The common shrew weighs about 9 grams, or 3 pennies, making it one of the smallest mammals on the planet by mass. In order to survive, shrews have to eat about 8 times their body weight every day. Their heartbeats 1,200 times per minute, compared to humans 80 beats per minute. They constantly need to be eating, and can starve to death within hours. They need a lot of energy!
Many small mammals increase their metabolism--or how fast they turn food into energy--at cold temperatures to stay warm. Oxygen is needed for metabolism to occur, so when metabolism increases, so does oxygen use. Scientists discovered that at low temperatures, oxygen consumption in shrews did not change, nor did their activity rate, meaning their metabolism did not change. How then, could they still stay warm?
The shrew has an interesting adaptation to conserve energy without changing their metabolism: during cold seasons, their brains reduce 10-20% in mass, their skulls shrink up to 25% to accommodate the smaller brain, and they lose significant mass in several major organs. Even stranger is that in the spring, these losses are restored. It is unclear how these mechanisms work, but it is believed that part of the reasoning behind this evolution is to reduce the surface area heat can escape from and to reduce the amount of energy needed in organ function, particularly in energy “expensive” organ tissues, such as the brain.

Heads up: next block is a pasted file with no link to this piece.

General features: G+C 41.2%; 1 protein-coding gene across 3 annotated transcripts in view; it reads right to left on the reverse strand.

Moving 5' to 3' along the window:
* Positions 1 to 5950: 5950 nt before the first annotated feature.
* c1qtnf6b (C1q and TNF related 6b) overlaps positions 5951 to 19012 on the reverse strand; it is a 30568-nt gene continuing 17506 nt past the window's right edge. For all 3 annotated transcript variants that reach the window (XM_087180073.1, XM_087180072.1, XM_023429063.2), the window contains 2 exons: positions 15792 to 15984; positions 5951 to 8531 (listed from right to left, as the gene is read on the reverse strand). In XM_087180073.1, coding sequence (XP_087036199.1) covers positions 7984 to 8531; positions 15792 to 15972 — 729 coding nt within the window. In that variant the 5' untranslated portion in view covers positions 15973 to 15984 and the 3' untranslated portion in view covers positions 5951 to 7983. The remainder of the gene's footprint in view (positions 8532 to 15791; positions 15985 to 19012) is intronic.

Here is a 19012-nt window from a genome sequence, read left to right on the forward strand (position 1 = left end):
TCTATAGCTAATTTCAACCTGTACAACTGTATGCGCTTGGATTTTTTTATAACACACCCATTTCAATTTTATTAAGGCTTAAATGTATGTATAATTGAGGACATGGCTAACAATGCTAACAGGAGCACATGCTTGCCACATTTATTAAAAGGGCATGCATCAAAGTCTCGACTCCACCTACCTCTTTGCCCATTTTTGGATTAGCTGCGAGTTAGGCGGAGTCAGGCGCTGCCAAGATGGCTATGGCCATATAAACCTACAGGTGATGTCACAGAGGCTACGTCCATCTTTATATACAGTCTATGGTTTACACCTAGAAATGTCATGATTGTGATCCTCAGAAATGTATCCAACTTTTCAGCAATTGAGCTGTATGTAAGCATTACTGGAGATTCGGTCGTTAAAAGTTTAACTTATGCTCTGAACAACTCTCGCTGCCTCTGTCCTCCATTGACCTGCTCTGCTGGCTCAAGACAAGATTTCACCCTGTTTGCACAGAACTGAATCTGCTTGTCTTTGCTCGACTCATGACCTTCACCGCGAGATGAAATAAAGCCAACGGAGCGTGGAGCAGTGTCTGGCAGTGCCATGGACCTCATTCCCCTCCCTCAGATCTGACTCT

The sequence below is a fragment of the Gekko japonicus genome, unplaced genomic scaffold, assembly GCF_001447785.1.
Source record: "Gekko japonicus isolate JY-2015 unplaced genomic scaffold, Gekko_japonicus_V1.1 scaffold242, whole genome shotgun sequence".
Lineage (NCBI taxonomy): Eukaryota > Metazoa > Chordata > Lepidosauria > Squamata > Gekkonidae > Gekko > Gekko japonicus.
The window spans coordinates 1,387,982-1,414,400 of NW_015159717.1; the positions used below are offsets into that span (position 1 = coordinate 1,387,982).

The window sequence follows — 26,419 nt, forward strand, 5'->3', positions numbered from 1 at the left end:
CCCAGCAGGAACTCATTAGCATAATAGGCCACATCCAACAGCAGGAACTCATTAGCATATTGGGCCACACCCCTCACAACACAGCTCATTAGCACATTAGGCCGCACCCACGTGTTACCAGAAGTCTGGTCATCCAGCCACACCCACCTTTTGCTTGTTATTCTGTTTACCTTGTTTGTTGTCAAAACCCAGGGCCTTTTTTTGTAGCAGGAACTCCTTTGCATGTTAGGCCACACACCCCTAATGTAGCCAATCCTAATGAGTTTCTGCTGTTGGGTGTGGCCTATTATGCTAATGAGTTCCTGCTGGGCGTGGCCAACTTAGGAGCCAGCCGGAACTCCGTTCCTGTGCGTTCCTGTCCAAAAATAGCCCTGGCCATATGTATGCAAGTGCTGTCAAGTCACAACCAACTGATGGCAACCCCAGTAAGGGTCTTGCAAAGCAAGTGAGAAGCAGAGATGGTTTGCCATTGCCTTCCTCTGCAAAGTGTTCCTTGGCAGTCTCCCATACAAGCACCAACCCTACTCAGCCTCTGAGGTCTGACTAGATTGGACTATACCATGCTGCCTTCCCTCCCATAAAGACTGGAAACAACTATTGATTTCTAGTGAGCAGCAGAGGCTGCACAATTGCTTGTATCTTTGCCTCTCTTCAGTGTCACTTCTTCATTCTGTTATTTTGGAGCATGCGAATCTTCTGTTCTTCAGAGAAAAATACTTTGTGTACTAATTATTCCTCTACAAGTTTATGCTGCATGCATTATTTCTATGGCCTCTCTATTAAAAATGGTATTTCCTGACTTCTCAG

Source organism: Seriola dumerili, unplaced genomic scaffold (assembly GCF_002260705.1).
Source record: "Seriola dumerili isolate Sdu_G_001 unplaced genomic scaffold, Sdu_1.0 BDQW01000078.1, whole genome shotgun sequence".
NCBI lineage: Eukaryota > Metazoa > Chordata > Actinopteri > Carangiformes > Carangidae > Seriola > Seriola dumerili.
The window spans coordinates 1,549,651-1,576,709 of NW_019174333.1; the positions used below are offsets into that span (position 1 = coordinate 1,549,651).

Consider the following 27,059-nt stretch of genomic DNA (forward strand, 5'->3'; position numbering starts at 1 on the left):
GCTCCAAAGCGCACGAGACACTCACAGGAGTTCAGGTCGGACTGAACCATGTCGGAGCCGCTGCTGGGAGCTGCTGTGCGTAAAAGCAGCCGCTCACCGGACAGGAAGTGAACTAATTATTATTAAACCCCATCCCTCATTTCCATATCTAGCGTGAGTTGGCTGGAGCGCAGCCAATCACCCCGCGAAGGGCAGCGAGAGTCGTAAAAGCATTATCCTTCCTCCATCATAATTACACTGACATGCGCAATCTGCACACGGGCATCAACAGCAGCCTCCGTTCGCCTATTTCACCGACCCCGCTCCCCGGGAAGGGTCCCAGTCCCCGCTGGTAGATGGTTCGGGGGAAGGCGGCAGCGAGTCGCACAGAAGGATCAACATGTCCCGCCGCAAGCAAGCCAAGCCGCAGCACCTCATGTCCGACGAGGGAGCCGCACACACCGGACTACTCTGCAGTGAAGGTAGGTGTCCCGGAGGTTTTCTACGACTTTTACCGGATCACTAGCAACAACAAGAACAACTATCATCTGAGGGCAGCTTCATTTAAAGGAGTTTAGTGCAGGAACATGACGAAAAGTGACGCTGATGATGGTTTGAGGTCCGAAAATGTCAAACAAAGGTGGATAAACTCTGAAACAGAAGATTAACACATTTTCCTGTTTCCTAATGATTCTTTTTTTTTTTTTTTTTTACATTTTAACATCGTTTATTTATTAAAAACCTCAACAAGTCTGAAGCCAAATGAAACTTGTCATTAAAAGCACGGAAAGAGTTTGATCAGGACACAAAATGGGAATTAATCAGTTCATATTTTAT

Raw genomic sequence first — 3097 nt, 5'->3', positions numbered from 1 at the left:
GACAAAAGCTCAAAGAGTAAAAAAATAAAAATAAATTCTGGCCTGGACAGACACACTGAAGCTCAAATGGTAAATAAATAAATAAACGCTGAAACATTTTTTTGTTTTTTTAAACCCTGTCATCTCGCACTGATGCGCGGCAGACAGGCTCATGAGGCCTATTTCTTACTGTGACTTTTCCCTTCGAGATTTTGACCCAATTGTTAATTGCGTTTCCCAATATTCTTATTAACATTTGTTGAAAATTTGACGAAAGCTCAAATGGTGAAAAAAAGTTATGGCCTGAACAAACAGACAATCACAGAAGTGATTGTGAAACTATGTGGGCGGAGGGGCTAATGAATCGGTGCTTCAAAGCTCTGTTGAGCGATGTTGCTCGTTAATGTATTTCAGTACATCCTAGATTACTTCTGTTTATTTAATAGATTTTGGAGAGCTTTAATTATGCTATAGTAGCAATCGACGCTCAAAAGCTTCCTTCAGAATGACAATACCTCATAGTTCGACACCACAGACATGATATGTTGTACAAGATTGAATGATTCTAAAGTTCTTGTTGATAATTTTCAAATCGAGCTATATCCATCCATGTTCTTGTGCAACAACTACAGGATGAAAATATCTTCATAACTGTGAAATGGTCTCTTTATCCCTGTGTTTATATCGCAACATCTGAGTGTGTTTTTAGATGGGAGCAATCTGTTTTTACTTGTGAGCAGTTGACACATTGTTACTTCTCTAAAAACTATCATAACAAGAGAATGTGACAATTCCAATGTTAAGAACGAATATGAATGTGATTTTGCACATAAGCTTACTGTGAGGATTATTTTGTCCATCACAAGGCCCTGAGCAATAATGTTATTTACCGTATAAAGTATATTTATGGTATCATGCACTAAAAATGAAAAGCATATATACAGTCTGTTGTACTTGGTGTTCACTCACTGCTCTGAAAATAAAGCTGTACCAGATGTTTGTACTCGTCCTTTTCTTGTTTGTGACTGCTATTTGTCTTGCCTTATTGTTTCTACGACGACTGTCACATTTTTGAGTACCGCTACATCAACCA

Consuming less energy in the winter is critical for the shrew because of how much they have to eat in order to survive. The decrease in energy allows them to survive on the scarce food presented in the winter months. This adaptation seems extreme, but shrews are living at the very edge of what is possible. Smaller mammals do not exist because they cannot exist--any smaller and they wouldn’t be able to stay warm enough to survive. With a tiny body and enormous energy demands, shrews are a testament to nature’s resilience and ingenuity for survival.
Schaeffer, P. J., O’Mara, M. T., Breiholz, J., Keicher, L., Lázaro, J., Muturi, M., & Dechmann, D. K. (2020). Metabolic rate in common shrews is unaffected by temperature, leading to lower energetic costs through seasonal size reduction. Royal Society Open Science, 7(4). https://doi.org/10.1098/rsos.191989